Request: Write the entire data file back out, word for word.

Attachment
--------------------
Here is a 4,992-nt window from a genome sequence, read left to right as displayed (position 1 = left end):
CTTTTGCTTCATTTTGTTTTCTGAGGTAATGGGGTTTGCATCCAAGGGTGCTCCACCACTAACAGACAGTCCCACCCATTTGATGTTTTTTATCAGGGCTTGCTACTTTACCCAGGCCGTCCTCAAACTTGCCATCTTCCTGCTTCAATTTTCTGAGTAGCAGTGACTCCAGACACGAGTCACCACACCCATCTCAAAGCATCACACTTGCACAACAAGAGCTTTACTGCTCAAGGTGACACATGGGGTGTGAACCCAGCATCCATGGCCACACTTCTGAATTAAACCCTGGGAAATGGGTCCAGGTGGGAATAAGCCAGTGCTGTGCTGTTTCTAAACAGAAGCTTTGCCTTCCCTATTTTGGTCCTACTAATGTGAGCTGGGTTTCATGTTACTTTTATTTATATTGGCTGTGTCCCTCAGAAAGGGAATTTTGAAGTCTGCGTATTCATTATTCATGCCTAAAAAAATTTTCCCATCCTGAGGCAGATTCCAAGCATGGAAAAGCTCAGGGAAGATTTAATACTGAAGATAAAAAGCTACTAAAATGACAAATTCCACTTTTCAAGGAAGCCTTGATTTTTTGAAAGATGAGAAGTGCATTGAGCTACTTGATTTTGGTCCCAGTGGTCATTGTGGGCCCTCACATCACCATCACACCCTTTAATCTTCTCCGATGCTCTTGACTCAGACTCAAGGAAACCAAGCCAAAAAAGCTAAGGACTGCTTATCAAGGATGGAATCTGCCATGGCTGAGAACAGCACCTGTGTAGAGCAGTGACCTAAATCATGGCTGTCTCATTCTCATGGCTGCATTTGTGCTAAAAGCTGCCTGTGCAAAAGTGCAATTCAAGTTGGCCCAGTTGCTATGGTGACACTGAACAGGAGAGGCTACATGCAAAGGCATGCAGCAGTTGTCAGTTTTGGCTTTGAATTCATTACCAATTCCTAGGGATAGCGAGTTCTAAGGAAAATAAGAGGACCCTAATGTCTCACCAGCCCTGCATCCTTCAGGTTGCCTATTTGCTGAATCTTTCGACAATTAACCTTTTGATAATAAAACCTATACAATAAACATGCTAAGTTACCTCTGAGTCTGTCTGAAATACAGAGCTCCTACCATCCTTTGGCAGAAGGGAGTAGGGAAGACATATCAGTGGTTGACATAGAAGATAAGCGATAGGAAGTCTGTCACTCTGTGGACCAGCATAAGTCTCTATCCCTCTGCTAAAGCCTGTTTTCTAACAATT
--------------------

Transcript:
Here is a 4,992-nt window from a genome sequence, read left to right as displayed (position 1 = left end):
CTTTTGCTTCATTTTGTTTTCTGAGGTAATGGGGTTTGCATCCAAGGGTGCTCCACCACTAACAGACAGTCCCACCCATTTGATGTTTTTTATCAGGGCTTGCTACTTTACCCAGGCCGTCCTCAAACTTGCCATCTTCCTGCTTCAATTTTCTGAGTAGCAGTGACTCCAGACACGAGTCACCACACCCATCTCAAAGCATCACACTTGCACAACAAGAGCTTTACTGCTCAAGGTGACACATGGGGTGTGAACCCAGCATCCATGGCCACACTTCTGAATTAAACCCTGGGAAATGGGTCCAGGTGGGAATAAGCCAGTGCTGTGCTGTTTCTAAACAGAAGCTTTGCCTTCCCTATTTTGGTCCTACTAATGTGAGCTGGGTTTCATGTTACTTTTATTTATATTGGCTGTGTCCCTCAGAAAGGGAATTTTGAAGTCTGCGTATTCATTATTCATGCCTAAAAAAATTTTCCCATCCTGAGGCAGATTCCAAGCATGGAAAAGCTCAGGGAAGATTTAATACTGAAGATAAAAAGCTACTAAAATGACAAATTCCACTTTTCAAGGAAGCCTTGATTTTTTGAAAGATGAGAAGTGCATTGAGCTACTTGATTTTGGTCCCAGTGGTCATTGTGGGCCCTCACATCACCATCACACCCTTTAATCTTCTCCGATGCTCTTGACTCAGACTCAAGGAAACCAAGCCAAAAAAGCTAAGGACTGCTTATCAAGGATGGAATCTGCCATGGCTGAGAACAGCACCTGTGTAGAGCAGTGACCTAAATCATGGCTGTCTCATTCTCATGGCTGCATTTGTGCTAAAAGCTGCCTGTGCAAAAGTGCAATTCAAGTTGGCCCAGTTGCTATGGTGACACTGAACAGGAGAGGCTACATGCAAAGGCATGCAGCAGTTGTCAGTTTTGGCTTTGAATTCATTACCAATTCCTAGGGATAGCGAGTTCTAAGGAAAATAAGAGGACCCTAATGTCTCACCAGCCCTGCATCCTTCAGGTTGCCTATTTGCTGAATCTTTCGACAATTAACCTTTTGATAATAAAACCTATACAATAAACATGCTAAGTTACCTCTGAGTCTGTCTGAAATACAGAGCTCCTACCATCCTTTGGCAGAAGGGAGTAGGGAAGACATATCAGTGGTTGACATAGAAGATAAGCGATAGGAAGTCTGTCACTCTGTGGACCAGCATAAGTCTCTATCCCTCTGCTAAAGCCTGTTTTCTAACAATT